• Some foods may cause some pain or discomfort when you eat them if they are not chewed very well. These include pasta, rice, bread, raw vegetables, meats, and any dry, sticky, or stringy foods.

You will need to drink up to 8 glasses of water or other liquids that do not have calories every day.

  • But you will need to avoid drinking anything for 60 minutes before or after you eat food, or when you are eating. Having liquid in your pouch will wash food out of your pouch and make you hungrier.
  • Like with food, you will need to take small sips and not gulp. Do NOT use a straw, since it brings air in your stomach.

Will You Still Need to Worry About Calories?

After surgery, your doctor, nurse, or dietitian will teach you about foods you can eat and foods to avoid. It is very important to follow your diet. Eating mostly protein, fruits, vegetables, and whole grains will still be the best way to lose weight and then keep it off.

You will still need to stop eating when you are full. Eating more after you are full will stretch out your pouch and reduce the amount of weight you lose.

You will still need to avoid foods that are high in calories. Your doctor or nutritionist will likely tell you:

  • NOT to eat foods that contain a lot of fats, sugar, or carbohydrates
  • NOT to drink fluids that have a lot of calories and to avoid drinks that have sugar, fructose, or corn syrup in them
  • NOT to drink carbonated drinks (drinks with bubbles)
  • NOT to drink alcohol. It contains a lot of calories, but it does not provide nutrition. Avoid it if you can.

Staying Healthy

It is important to get all of the nutrition you need without eating too many calories. Because of this quick weight loss, you will need to be careful that you get all of the nutrition and vitamins you need as you recover.

If you have gastric bypass surgery, you will need to take extra vitamins and minerals for the rest of your life.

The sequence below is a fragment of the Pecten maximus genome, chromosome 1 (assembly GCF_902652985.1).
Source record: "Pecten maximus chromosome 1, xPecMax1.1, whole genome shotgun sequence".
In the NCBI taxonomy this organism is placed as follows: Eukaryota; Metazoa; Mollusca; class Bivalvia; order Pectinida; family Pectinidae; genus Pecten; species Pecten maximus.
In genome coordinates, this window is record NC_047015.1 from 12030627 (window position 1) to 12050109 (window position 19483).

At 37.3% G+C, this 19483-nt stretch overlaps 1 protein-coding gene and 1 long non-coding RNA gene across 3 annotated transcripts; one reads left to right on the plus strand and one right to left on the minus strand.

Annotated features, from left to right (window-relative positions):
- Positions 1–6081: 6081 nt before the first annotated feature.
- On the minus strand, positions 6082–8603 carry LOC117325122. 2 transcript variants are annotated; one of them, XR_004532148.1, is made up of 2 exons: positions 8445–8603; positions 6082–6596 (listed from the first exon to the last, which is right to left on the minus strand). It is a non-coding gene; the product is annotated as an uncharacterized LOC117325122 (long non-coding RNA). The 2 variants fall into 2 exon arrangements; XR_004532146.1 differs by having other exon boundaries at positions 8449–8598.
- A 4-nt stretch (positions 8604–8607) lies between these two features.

You will need regular checkups with your doctor to follow your weight loss and make sure you're eating well.

Changes in Your Body

After losing so much weight, a number of changes in your body shape and contour will likely be present. These changes may include excess or saggy skin and loss of muscle mass. In general the more weight that you lose, the more excess or saggy skin that you have. Excess or saggy skin tends to show most around the belly, thighs, buttocks, and upper arms. It may also show in your chest, neck, face and other areas as well.


Review Date: 7/1/2011
Reviewed By: Alex Nagle, MD, Director of Bariatric Surgery, Northwestern Memorial Hospital, Assistant Professor of Surgery, Division of Gastrointestinal & Oncologic Surgery, Northwestern University Feinberg School of Medicine. Also reviewed by David Zieve, MD, MHA, Medical Director, A.D.A.M. Health Solutions, Ebix, Inc.
The information provided herein should not be used during any medical emergency or for the diagnosis or treatment of any medical condition. A licensed medical professional should be consulted for diagnosis and treatment of any and all medical conditions. Call 911 for all medical emergencies. Links to other sites are provided for information only -- they do not constitute endorsements of those other sites. © 1997- A.D.A.M., Inc. Any duplication or distribution of the information contained herein is strictly prohibited.